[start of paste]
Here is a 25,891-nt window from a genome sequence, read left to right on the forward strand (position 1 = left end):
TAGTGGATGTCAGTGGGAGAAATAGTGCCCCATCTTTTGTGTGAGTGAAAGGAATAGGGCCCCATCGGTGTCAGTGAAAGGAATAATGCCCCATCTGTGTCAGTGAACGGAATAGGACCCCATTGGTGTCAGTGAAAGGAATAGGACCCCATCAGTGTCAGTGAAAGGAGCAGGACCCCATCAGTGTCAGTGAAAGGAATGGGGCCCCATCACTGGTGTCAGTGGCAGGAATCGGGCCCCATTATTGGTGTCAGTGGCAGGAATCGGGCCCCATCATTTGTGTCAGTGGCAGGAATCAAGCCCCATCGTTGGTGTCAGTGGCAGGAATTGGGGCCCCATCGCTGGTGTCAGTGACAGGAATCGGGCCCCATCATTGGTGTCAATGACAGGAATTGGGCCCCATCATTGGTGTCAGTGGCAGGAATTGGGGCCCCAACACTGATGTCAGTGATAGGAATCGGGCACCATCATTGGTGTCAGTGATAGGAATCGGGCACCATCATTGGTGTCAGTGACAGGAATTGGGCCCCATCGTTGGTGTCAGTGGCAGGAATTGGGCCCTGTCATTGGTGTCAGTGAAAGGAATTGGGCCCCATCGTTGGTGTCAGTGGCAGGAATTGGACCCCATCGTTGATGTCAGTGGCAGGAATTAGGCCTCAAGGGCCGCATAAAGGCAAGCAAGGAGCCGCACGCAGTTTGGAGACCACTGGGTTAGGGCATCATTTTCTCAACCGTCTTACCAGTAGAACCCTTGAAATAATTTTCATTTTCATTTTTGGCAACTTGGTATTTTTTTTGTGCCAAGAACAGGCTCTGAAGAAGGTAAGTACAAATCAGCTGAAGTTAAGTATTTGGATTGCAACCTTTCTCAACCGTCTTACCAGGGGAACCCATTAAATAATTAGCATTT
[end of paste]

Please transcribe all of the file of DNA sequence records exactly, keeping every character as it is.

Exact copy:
Here is a 25,891-nt window from a genome sequence, read left to right on the forward strand (position 1 = left end):
TAGTGGATGTCAGTGGGAGAAATAGTGCCCCATCTTTTGTGTGAGTGAAAGGAATAGGGCCCCATCGGTGTCAGTGAAAGGAATAATGCCCCATCTGTGTCAGTGAACGGAATAGGACCCCATTGGTGTCAGTGAAAGGAATAGGACCCCATCAGTGTCAGTGAAAGGAGCAGGACCCCATCAGTGTCAGTGAAAGGAATGGGGCCCCATCACTGGTGTCAGTGGCAGGAATCGGGCCCCATTATTGGTGTCAGTGGCAGGAATCGGGCCCCATCATTTGTGTCAGTGGCAGGAATCAAGCCCCATCGTTGGTGTCAGTGGCAGGAATTGGGGCCCCATCGCTGGTGTCAGTGACAGGAATCGGGCCCCATCATTGGTGTCAATGACAGGAATTGGGCCCCATCATTGGTGTCAGTGGCAGGAATTGGGGCCCCAACACTGATGTCAGTGATAGGAATCGGGCACCATCATTGGTGTCAGTGATAGGAATCGGGCACCATCATTGGTGTCAGTGACAGGAATTGGGCCCCATCGTTGGTGTCAGTGGCAGGAATTGGGCCCTGTCATTGGTGTCAGTGAAAGGAATTGGGCCCCATCGTTGGTGTCAGTGGCAGGAATTGGACCCCATCGTTGATGTCAGTGGCAGGAATTAGGCCTCAAGGGCCGCATAAAGGCAAGCAAGGAGCCGCACGCAGTTTGGAGACCACTGGGTTAGGGCATCATTTTCTCAACCGTCTTACCAGTAGAACCCTTGAAATAATTTTCATTTTCATTTTTGGCAACTTGGTATTTTTTTTGTGCCAAGAACAGGCTCTGAAGAAGGTAAGTACAAATCAGCTGAAGTTAAGTATTTGGATTGCAACCTTTCTCAACCGTCTTACCAGGGGAACCCATTAAATAATTAGCATTT